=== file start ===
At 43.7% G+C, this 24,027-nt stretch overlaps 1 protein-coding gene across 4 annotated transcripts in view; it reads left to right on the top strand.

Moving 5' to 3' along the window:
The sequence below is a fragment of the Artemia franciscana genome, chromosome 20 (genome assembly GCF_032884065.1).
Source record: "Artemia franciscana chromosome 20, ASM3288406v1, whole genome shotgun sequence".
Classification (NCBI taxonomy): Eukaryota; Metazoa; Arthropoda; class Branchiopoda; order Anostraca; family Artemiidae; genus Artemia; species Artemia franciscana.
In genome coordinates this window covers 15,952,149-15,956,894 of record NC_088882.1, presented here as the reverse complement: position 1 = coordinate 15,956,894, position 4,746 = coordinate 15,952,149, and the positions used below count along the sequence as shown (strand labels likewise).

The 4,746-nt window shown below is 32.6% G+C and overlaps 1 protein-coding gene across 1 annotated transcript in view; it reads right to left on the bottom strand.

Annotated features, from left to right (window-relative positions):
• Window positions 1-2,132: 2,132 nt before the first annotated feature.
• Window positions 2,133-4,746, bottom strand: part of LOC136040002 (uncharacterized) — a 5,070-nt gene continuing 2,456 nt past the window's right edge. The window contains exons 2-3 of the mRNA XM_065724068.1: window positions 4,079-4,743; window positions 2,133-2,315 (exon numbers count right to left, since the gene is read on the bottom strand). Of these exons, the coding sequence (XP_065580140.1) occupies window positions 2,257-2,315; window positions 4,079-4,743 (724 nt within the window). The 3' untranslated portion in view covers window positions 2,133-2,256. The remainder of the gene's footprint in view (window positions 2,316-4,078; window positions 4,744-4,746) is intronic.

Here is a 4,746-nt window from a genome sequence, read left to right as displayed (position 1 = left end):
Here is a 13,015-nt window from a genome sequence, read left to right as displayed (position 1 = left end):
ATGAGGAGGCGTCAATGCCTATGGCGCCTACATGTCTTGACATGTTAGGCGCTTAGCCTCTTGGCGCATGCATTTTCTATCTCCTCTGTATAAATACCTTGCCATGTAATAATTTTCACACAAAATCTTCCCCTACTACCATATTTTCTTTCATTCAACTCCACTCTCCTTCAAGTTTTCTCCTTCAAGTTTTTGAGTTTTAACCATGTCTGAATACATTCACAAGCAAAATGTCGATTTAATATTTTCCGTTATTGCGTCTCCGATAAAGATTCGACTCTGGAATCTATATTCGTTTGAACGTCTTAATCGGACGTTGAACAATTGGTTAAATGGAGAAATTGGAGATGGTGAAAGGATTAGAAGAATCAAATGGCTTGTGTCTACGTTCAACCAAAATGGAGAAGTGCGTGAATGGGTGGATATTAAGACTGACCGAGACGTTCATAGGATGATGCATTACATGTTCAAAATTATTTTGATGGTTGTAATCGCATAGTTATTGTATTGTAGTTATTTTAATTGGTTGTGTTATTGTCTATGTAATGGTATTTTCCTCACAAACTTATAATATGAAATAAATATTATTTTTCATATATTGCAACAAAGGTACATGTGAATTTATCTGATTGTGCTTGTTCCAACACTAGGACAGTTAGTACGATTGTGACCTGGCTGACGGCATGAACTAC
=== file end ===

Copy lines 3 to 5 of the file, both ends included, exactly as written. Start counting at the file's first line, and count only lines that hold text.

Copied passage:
The sequence below is a fragment of the Artemia franciscana genome, chromosome 20 (genome assembly GCF_032884065.1).
Source record: "Artemia franciscana chromosome 20, ASM3288406v1, whole genome shotgun sequence".
Classification (NCBI taxonomy): Eukaryota; Metazoa; Arthropoda; class Branchiopoda; order Anostraca; family Artemiidae; genus Artemia; species Artemia franciscana.